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Verisign files patent application for way of transfering hosting on DNSSEC Domains

October 5, 2012Domaining, Domainnamewire, patents, Uncategorized, VeriSignComments Off on Verisign files patent application for way of transfering hosting on DNSSEC Domains

Application describes way to change hosting on DNSSEC enabled domains without any downtime.

Domain Name System Security Extensions (DNSSEC) bring all sorts of security benefits, but it can make changing hosting providers more challenging.

Verisign has filed a patent for systems and methods for making the process of changing web hosts on a DNSSEC-enabled domain easier (pdf).

Here’s the challenge, as the company describes in its application named “Transfer of DNSSEC Domains”:

With the introduction of DNSSEC into vast registries, such as the .com and .net registries, DNS hosting transfer of a DNSSEC enabled domain brings with it the potential for resolution problems. Such problems may result in domains not resolving securely, or not resolving at all, which can have significant detrimental effects on e-commerce and other high-traffic sites. For DNSSEC, enabled domains, in addition to managing the switchover of nameservers, the change in registrars and/or hosts involves managing the Delegation Signer (DS) resource records in the parent zone and the list of DNSKEY records across the old and new child zones to ensure that the DNSSEC chain will continuously validate during the transfer.

And here’s the gist of what Verisign wants to patent:

Systems and methods of transferring a DNSSEC enabled domain from a losing hosting provider to a gaining hosting provider are described in which the transfer of the domain may be achieved without disruption to a DNSSEC validation of the domain. Systems and methods, such as those directed to registry and/or registrar servers, may include transferring a DNSKEY or Delegation Signer (DS) record from a gaining hosting provider to a losing hosting provider prior to transferring the domain from the losing hosting provider to the gaining hosting provider. A gaining hosting provider may sign DNS records of the domain with the gaining hosting provider DNSKEY prior to transferring the domain from the losing hosting provider to the gaining hosting provider. Additionally, a registry server, or similar device, may be configured to act as an intermediary between the losing hosting provider and the gaining hosting provider during the transfer process.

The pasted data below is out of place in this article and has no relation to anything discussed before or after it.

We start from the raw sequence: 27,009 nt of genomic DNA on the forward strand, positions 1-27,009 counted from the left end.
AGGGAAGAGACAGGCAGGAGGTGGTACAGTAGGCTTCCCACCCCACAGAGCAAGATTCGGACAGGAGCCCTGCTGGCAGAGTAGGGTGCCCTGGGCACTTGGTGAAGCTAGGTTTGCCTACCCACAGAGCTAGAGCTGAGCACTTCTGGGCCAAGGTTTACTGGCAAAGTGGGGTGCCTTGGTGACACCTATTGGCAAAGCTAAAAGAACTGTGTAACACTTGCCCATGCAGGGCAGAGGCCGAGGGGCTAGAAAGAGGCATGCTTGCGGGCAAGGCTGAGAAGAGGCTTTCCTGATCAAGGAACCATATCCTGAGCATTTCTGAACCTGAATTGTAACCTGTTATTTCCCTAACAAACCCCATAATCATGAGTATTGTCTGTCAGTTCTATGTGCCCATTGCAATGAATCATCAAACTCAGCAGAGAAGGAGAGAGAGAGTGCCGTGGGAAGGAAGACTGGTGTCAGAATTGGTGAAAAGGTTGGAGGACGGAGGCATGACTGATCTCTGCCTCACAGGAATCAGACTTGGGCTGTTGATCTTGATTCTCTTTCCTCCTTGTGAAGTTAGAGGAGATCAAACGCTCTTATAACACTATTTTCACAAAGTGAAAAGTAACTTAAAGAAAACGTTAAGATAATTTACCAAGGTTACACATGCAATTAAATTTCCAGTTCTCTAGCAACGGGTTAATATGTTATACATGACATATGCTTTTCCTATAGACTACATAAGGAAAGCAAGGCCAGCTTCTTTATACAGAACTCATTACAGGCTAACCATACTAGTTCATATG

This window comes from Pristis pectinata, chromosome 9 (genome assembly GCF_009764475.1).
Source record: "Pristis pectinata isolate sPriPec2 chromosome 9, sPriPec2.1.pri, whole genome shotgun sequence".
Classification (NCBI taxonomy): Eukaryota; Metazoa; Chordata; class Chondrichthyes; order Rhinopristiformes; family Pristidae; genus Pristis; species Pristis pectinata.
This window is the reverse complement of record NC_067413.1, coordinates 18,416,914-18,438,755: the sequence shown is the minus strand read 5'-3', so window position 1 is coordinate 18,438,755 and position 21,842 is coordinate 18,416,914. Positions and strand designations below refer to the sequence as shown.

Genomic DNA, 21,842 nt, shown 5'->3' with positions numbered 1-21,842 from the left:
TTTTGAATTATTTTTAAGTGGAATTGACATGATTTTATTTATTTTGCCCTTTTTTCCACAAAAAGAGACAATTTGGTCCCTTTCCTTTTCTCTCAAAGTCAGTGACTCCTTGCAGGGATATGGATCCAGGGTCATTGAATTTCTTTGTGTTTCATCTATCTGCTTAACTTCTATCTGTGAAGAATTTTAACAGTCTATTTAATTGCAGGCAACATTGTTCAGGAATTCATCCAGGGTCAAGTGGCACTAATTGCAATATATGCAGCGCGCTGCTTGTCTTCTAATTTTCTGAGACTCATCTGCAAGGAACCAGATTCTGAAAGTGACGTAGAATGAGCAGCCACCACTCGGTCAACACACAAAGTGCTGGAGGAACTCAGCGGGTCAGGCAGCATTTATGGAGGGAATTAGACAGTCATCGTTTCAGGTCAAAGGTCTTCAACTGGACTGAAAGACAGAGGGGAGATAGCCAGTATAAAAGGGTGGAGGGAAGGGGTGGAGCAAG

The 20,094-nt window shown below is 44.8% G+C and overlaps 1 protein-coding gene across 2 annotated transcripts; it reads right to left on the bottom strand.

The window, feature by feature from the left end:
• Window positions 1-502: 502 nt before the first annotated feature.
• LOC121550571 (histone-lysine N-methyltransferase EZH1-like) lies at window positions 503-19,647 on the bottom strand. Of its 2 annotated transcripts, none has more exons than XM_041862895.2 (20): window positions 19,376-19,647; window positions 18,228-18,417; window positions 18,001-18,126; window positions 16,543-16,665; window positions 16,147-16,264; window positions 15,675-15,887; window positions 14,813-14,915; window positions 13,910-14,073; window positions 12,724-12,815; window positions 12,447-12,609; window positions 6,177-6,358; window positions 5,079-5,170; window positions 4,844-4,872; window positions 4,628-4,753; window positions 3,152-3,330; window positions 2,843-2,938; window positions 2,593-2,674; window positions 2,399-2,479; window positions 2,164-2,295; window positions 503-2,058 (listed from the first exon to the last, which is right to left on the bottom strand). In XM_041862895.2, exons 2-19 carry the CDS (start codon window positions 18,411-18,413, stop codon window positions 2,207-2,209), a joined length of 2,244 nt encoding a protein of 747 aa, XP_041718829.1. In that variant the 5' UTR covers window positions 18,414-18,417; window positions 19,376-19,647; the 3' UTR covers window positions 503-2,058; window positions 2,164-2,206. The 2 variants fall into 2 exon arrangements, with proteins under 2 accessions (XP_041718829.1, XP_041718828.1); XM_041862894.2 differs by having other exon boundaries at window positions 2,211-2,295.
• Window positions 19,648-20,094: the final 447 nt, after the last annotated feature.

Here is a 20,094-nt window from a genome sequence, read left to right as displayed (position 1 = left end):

The application was filed April 1, 2011 and just published yesterday.


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Verisign wants patent on “non-existent domain” analysis tools

October 4, 2012Domaining, Domainnamewire, Expired Domains, nxd data, patents, VeriSign, verisign nxdComments Off on Verisign wants patent on “non-existent domain” analysis tools

Company files patent application related to NXD data analysis.

Verisign has made great strides in opening up its treasure trove of data related to traffic to non-existent domain names (NXD).

Now it wants to patent some of its methods.

The company filed a patent application (pdf) for “Traffic Like NXDomains” in March last year. The application was just published today.

The application explains how its NXD tools benefit domainers:

Maintaining and interpreting records related to user requests for domains can be valuable for several reasons. For example, companies and individuals known as “domainers” regularly buy and sell domain names to earn a profit. These domainers generate income through domain parking and/or website development, as well as domain reselling, but typically rely on revenue generated from advertising click-through traffic. Thus, domainers desire NXDs exhibiting high Internet traffic in order to buy and register those NXDs.